Waste Generated refers to the total amount of waste generated in Singapore, which is the addition of Waste Disposed and Waste Recycled. Waste Disposed refers to the total amount of waste disposed at the four waste-to-energy or incineration plants, and at the offshore Semakau Landfill. Waste Recycled refers to the total amount of waste that is recycled locally or exported overseas for recycling.

In 2011, about 6.9 million tonnes of waste was generated in Singapore, and each person generated around 1,330 kg of waste in a year. The recycling rate in Singapore for 2011 is 59% (58% in 2010), and has been increasing steadily over the years. The government has set a target of 60% recycling rate by 2012 in the Singapore Green Plan 2012, and 70% recycling rate by 2030 in the Sustainable Singapore Blueprint.

41% of Singapore’s waste is still disposed of, with 38% going to the waste-to-energy plants for incineration and energy recovery, and 3% of non-incinerable waste such as construction and demolition waste, used slag and treated sludge, going to the Semakau Landfill for landfilling.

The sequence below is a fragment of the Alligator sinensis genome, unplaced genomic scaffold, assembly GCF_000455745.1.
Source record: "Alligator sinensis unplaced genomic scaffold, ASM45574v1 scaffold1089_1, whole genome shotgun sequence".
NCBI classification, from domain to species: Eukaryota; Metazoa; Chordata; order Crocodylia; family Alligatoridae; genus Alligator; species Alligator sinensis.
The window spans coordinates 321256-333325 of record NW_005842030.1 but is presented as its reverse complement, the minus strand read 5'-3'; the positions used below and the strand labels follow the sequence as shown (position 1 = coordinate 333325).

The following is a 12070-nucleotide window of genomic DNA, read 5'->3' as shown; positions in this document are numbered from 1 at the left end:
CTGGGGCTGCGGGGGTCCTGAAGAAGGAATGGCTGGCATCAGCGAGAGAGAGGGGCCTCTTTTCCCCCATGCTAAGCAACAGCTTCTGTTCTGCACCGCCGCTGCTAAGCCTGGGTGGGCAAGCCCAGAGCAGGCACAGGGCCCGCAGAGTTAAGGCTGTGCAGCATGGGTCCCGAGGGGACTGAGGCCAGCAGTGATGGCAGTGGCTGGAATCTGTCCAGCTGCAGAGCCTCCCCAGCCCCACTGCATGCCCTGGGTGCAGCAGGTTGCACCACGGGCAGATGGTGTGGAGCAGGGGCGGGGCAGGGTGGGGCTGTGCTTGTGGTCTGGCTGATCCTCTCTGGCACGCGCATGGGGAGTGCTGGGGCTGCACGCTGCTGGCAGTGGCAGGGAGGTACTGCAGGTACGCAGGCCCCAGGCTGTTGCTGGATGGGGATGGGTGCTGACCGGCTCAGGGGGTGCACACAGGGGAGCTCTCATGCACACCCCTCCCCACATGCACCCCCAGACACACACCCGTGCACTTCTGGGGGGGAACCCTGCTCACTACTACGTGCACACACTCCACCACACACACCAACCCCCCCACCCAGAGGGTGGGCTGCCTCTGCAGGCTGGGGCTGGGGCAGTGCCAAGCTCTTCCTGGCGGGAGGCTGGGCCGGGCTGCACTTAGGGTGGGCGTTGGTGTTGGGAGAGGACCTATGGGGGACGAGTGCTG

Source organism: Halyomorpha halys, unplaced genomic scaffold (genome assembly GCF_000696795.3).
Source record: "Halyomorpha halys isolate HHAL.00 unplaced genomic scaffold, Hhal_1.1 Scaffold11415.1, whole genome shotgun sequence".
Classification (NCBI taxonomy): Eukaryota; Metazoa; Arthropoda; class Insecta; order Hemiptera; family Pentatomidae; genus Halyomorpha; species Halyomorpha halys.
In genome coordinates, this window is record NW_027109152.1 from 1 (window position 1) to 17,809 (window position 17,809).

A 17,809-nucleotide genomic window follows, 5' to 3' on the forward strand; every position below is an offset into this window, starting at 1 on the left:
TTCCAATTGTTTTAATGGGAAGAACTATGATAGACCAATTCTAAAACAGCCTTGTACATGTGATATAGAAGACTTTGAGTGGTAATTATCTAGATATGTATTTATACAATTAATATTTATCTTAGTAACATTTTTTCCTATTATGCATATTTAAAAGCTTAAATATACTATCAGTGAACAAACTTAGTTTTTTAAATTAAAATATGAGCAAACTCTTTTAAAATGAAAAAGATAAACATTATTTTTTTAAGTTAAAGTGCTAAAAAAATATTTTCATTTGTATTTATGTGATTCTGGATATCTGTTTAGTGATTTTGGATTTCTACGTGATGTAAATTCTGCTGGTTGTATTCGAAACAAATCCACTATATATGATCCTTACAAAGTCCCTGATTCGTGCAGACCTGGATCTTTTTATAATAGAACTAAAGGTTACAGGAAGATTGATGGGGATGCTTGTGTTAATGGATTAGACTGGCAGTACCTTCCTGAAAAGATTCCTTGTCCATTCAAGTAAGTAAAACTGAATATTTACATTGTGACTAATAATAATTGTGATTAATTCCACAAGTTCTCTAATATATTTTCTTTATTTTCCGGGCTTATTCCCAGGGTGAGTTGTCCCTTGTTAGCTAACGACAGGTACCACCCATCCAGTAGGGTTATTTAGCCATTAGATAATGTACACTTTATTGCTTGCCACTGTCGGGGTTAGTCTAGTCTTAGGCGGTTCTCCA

% Composition of Waste Generated

The top 5 waste types make up 76% of the total waste generated in Singapore, which are either disposed of at the waste-to-energy plants and landfill, or recycled locally and exported:

  1. Paper/Cardboard (20%)
  2. Ferrous Metal (18%)
  3. Construction Debris (17%)
  4. Plastics (11%)
  5. Food Waste (10%)

% Composition of Waste Disposed

The top 3 waste types make up 65% of the total waste disposed in Singapore:

  1. Plastics (23%)
  2. Food Waste (21%)
  3. Paper/Cardboard (21%)

% Composition of Waste Recycled

The top 3 waste types make up 77% of the total waste recycled in Singapore:

  1. Construction Debris (29%)
  2. Ferrous Metal (29%)
  3. Paper/Cardboard (19%)

Recycling Rate of Waste

For the 3 common types of waste disposed, the recycling rate for plastics and food waste is still low:

  • Food Waste (10%)
  • Plastics (11%)
  • Paper/Cardboard (56%)

More efforts are needed to reduce the amount of plastics and food waste disposed and to increase their recycling rates. The recycling rate for plastics in 2011 is the same as 2010, and more can be done to educate Singaporeans on reducing the use of plastics and the recycling of plastic waste. The National Environment Agency (NEA) is likely to miss the target of 35% recycling rate for plastics by 2012, set in the Singapore Green Plan 2012.